Marisa Chiulli

PhoneSoap: Consumer Product or Medical Device?

If you saw last Friday’s episode of Shark Tank you know that creators of PhoneSoap Wes Barnes and Dan LaPorte turned down Mark Cuban’s offer of $300K for a 20% stake in their company. The entrepreneurs had sales of nearly $540,000 within the first six months on the market, but that did not catch the attention of Mark Cuban.

Cuban commented that this product would be more a commercially used product and could see it successfully in hospitals. People spend a lot of time in hospital waiting rooms waiting to hear news, or for a loved one to get out of surgery etc. We are more likely to use our mobile phones to pass the time by. “From a health care professional’s perspective, I could carry anything bad into [a] waiting room, which could then be picked up and distributed through the hospital.”

Mobile phones carry 18x more harmful bacteria than what could be found in a public restroom. PhoneSoap is a container that uses Ultraviolet light to eliminate the harmful bacteria lurking on your mobile phone. The current time to clean the phone is 5 minutes; while your phone is being cleaned you can also re-charge your battery.

But what if your phone could be cleaned in under a minute? The doctor could come out and tell you that you are now able to see the patient. Would you want to wait five minutes to clean your phone or 30 – 60 seconds to stop the spread of bacteria?

If the product were to be used in a commercial sense, then five minutes to thoroughly remove harmful bacteria would not be an inconvenience; in a hospital though, five minutes to disinfect may seem like five hours.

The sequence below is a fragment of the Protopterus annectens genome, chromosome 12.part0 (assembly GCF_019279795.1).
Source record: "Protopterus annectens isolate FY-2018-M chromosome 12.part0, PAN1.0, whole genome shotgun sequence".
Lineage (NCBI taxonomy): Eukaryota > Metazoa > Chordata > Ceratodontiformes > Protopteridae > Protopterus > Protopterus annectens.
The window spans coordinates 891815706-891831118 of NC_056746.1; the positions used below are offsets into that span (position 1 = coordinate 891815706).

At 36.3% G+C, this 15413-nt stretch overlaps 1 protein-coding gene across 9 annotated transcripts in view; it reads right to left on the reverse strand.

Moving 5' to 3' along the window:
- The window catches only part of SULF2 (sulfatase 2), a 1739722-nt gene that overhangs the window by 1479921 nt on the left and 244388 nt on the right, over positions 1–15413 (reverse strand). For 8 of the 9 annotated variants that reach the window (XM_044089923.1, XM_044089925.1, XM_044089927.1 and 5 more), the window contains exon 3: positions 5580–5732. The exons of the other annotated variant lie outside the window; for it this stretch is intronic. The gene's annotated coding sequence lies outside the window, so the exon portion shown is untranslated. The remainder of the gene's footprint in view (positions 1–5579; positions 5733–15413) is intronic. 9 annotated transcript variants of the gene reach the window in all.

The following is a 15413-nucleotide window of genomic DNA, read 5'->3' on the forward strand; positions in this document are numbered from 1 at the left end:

By increasing the strength of the Ultraviolet light, Barnes and LaPorte would be able to decrease the amount of time PhoneSoap takes to sanitize the mobile device to 30 – 60 seconds without damaging the device.

Hospitals are converting to using tablets to pull up patient’s medical charts. The use of this product has many benefits in the hospital world and not just for the common visitor. If all nurses, doctors, and even administrative staff put their phones in when first coming in to the office, after breaks, and before they leave think about the amount of harmful bacteria that won’t be spread around. Even though staff has to wash their hands quite often, hand washing does not clean the devices that many other hands have touched, especially tablets. Making the product large enough to fit a tablet for nurses and hospital staff to de-sanitize in between shift changes would be ideal. Within under a minute the tablet is de-sanitized and ready to be used by the time the next person is ready to start.

What are your takes about PhoneSoap? Do you see it more as a consumer product or a medical device to be sold to hospitals? Do you think the right idea is to pursue the hospital strategy? Send in your thoughts, we’d love your feedback!